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I was working on a video for this session, but I just never worked out a good section for sarcasm. Also, seeing as how this topic is going to be online communications vs. other forms, well, the typed text is what we use. The next section is an edited version of my script. NOTE: There is a related topic on Yammer and the Assignment will be on Yammer. ___ Let me pose this question to you. What is communication? We think of this most naturally as two people talking. However, two people do not just talk. I am sure you have heard of body language. Scientists have systematically studied and codified facial expressions. There is also your stance, skin tone, hand movements, body movements, and more. All of this comes together as part of the non verbal communications people do when talking. This is not the end of person to person communications. Add to this the tone of voice, speed, and so on. For example, can you think of different meanings to the phrase "Hey, what are you doing?" depending on tone of voice? The harsh, accusing tone of someone who is surprised or angry would be very different than an inquisitive child, but they would use the same words. Then there are the words themselves. They each have meaning, their order, and pausing are important. There are many jokes on the importance of grammar and how a misplaced comma can completely change a sentence. The same is true of pauses in speech. All the things listed above are mixed together when transmitting a message in the communication process while using a verbal channel in face to face communications. Transmitting a message? Communications process? This is part of what communications classes call the Transactional View of the Process of Communications. [I'll have to attach some pics later. I made them for the video, but they are on a different machine.] In this, they study how the message is formulated, transmitted, received, and feedback is given. All of this takes place in some sort of a communication channel or set of channels, such as your voice and your body language as two channels in one communication. In all parts of this transactional view there is noise. When you think of something to say, you may drift off topic a bit, noise. If there are other people in the room it can be literal noise, but noise can a really interesting view or just a hot day. Then there is the noise of what the recipient thinks. Are they paying attention? Do they have memories associated with the topic at hand that are warping their view? Then there is feedback. If a person reacts strongly to a message with fear or surprise or joy it can be feedback without a single word of reply. Now, lets start peeling away the layers of all this. See, we are on the internet. We don't have all of this here. Facial expressions? Gone. Same with the rest of body language. Tone of voice is also vaporized in typed text. Reactions? Nothing until they type back. So in short, all that is left are the words and the noise. A person typing in a distracting environment is still distracted. Both sides can still feel something about the topic. Sights, sounds, taste, time of day, hunger, and all those other things are still there and still making noise. If two people are in the same room, and one says, "I hate you," what does it mean? Friends may say this jokingly, lovers may use it to mean the exact opposite, and people in a fight might mean it quite literally. But what if it is typed out alone? There is no way to know what the context is. In modern communications, there are some things that can add a little clarity. We call them emoticons, or promotional icons. They can add playful, happy, sad, and so on connotations. ;P :) (^ o ^) But there are still problems with these. You would never use an emoticon in a formal letter. They are also vague because it is not like they are really that standardized. What you are left with are squiggles typed on a page and a bunch of misunderstandings. This is where care and thought in what you type becomes a very important. You need to add back some of those expressive things. You also need to cut out others. One example is sarcasm. Sarcasm is a sharp, ironical taunt that is meant to mock or belittle. The word itself comes from "To tear flesh." And if you think about the verbal tearing of flesh, well, you can see why this would be bad. Things like sarcasm are very hard to carry out properly in rapid, typed communication. In speech, the difference between nasty, biting sarcasm and something more mild is tone of voice, expression, or cultural cues. Even inside one country with one language there are localized differences in this. This is why an OpenStudy Ambassador needs to be very careful of what they type. Pause for a moment and think, "If I saw this, with no explanation at all, what could it mean?" Even with friends, this can be a problem. What is posted in a question can last for years. So in a question, playful sarcasm between friends can look like an argument. In chat or messages, there is more room for it, but you still need to be careful. Another thing to think about is positive messages as opposed to negative ones. The phrase "That is a stupid way to do it" can be misunderstood. While you may mean how they did something, the person could think you mean they are stupid. More positive messages are things like, "Did you know there is an easier way to do that," or "Hey, can I show you another example of doing that?" These are positive, helpful messages that leave out the dangerous word, stupid. "You" language is another one. You this and you that are accusations. When someone posts a test, saying "You can't do that!" puts them on the defensive. "I wouldn't do that. There are teachers on here and people can get in trouble with the site for posting tests." is a less accusatory reply. Offer to help review material. Be supportive rather than confrontational. All of this still gets the core of the code of conduct across. There is less finger pointing and more asking. The results are generally better this way. Some additional references on related topics such as I language will be provided. You need to look at these. As always, these basics will also apply in other aspects of your life. Asking or help and offering it are far better than demanding help or insisting things be done a certain way. These skills are taught in business and communications classes in an effort to make better leaders. Some useful links: What is I language: http://www.dealingwithdifficultpeople.org/i-language-2/ The use of I language in relationship building: http://verysmartgirls.com/relationship-communication-skills/i-language-series-responsibility-and-building-relationships/ My earlier post on first impressions: http://openstudy.com/study#/updates/52890468e4b0c6de5ca60cdb Dr. Ranee Kaur Banerjee teaches communications. Her information is very similar to what is in my assorted, American made, communications textbooks. Dr. Banerjee is in India. As you can see, these same concepts are used in different parts of the world. What noise is: http://rkb-lbc-09.blogspot.com/2013/08/communication-noise.html Business Writing Skills: http://rkb-lbc-09.blogspot.com/2010/12/very-successful-hr-recruiter-once-told.html Communication models: http://rkb-lbc-09.blogspot.com/2013/08/what-is-model.html and http://rkb-lbc-09.blogspot.com/2012/08/transmission-models-introduction.html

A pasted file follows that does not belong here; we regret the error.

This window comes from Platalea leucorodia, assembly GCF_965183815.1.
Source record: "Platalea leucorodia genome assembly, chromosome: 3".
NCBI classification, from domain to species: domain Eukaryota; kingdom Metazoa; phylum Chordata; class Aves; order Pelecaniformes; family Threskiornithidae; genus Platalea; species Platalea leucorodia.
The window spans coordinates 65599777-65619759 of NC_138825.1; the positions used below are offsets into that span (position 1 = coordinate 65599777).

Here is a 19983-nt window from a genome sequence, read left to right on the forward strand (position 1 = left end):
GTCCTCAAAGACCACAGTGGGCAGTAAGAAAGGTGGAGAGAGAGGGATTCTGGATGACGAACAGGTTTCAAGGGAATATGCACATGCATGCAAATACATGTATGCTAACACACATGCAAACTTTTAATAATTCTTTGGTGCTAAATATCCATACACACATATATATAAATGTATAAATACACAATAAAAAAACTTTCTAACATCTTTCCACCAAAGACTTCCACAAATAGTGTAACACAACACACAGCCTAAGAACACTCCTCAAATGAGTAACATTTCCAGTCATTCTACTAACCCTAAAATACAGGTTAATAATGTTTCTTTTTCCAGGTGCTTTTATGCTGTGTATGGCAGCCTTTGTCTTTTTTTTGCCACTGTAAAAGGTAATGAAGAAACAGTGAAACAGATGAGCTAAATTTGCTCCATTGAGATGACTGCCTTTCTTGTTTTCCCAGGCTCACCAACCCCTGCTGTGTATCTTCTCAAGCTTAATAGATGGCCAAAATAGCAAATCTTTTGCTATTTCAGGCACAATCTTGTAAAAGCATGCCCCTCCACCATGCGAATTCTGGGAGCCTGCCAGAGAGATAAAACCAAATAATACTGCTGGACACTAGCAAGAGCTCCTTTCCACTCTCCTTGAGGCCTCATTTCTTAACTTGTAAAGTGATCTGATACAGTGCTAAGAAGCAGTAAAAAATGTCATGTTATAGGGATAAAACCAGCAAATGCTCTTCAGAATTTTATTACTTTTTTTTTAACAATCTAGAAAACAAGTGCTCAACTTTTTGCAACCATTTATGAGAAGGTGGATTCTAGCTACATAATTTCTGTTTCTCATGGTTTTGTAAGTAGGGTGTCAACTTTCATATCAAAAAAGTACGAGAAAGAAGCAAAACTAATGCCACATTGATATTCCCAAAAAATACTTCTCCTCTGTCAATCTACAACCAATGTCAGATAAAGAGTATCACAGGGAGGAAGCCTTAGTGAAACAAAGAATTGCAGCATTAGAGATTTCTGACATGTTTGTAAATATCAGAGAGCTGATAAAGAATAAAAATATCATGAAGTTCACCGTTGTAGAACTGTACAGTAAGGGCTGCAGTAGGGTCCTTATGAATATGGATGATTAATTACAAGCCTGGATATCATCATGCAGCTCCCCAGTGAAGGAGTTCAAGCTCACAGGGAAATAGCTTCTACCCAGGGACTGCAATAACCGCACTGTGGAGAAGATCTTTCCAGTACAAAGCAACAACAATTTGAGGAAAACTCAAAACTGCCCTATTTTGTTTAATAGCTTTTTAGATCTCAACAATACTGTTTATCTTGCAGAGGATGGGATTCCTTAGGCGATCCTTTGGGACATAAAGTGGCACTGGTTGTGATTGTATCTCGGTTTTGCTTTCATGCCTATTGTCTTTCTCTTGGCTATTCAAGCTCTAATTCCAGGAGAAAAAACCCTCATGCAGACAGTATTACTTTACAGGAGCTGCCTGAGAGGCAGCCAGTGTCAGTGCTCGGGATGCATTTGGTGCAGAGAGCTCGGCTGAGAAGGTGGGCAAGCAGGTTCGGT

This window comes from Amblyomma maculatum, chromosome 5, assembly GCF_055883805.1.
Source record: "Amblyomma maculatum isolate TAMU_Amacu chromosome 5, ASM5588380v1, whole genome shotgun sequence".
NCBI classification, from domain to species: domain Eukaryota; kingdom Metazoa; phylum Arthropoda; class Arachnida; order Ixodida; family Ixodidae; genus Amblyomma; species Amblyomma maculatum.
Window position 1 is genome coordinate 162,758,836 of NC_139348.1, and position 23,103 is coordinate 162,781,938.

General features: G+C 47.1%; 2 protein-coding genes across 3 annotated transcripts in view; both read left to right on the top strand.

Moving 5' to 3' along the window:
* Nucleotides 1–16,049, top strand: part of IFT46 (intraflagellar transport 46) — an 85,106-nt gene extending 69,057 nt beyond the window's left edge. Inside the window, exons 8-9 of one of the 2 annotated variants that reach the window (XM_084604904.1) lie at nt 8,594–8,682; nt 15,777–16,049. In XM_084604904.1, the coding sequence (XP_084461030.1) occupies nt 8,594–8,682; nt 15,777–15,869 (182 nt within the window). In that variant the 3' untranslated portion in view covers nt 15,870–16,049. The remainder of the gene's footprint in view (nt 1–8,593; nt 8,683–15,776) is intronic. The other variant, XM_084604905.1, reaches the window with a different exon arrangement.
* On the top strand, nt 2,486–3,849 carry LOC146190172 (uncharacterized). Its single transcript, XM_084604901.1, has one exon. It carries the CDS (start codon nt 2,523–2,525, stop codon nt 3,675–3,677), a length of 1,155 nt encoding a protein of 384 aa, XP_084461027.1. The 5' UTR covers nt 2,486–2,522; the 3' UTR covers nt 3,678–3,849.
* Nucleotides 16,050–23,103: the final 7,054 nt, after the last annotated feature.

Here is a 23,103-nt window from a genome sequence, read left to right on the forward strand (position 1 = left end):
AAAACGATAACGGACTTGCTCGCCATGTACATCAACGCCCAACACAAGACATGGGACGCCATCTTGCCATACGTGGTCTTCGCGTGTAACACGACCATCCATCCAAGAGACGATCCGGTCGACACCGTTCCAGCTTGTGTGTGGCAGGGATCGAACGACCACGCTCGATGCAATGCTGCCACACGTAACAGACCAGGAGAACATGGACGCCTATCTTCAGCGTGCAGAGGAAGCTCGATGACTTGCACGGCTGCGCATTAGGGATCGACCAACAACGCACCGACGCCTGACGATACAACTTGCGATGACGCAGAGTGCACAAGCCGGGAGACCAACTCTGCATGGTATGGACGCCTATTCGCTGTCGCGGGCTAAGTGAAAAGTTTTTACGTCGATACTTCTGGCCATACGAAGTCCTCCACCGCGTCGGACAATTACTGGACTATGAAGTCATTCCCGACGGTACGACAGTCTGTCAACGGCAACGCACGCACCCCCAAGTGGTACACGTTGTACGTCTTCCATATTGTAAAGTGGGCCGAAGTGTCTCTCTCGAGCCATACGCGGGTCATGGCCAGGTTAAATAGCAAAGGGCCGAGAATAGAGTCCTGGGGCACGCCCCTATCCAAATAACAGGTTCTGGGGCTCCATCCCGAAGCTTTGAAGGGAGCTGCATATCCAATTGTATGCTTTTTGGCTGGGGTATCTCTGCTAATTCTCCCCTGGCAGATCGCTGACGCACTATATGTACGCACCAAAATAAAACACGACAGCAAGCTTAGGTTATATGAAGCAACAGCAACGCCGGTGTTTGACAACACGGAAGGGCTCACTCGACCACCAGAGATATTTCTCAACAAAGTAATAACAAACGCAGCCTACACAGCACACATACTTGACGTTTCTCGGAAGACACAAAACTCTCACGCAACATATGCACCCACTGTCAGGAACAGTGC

That is very well explained @e.mccormick - I appreciate that first of all. And yes, I agree that it is important for us , Ambassadors to be careful and think what we are typing while responding or replying or posting a comment in a post/chat . If a comment is misunderstood by someone, then it can lead to a major deal. As, with social networking, the expressions, the body language and the actions associated with the body itself have gone except the use of emoticons. So, it has become necessary for us to focus on the language and way of communication itself. As E.mccormick mentioned that a single comma can change the meaning of the whole point that we are trying to refer to and hence, we need to be careful about this too. I will wait for the assignment to be given to us! And yes.. Those links are a lot helpful for this too @e.mccormick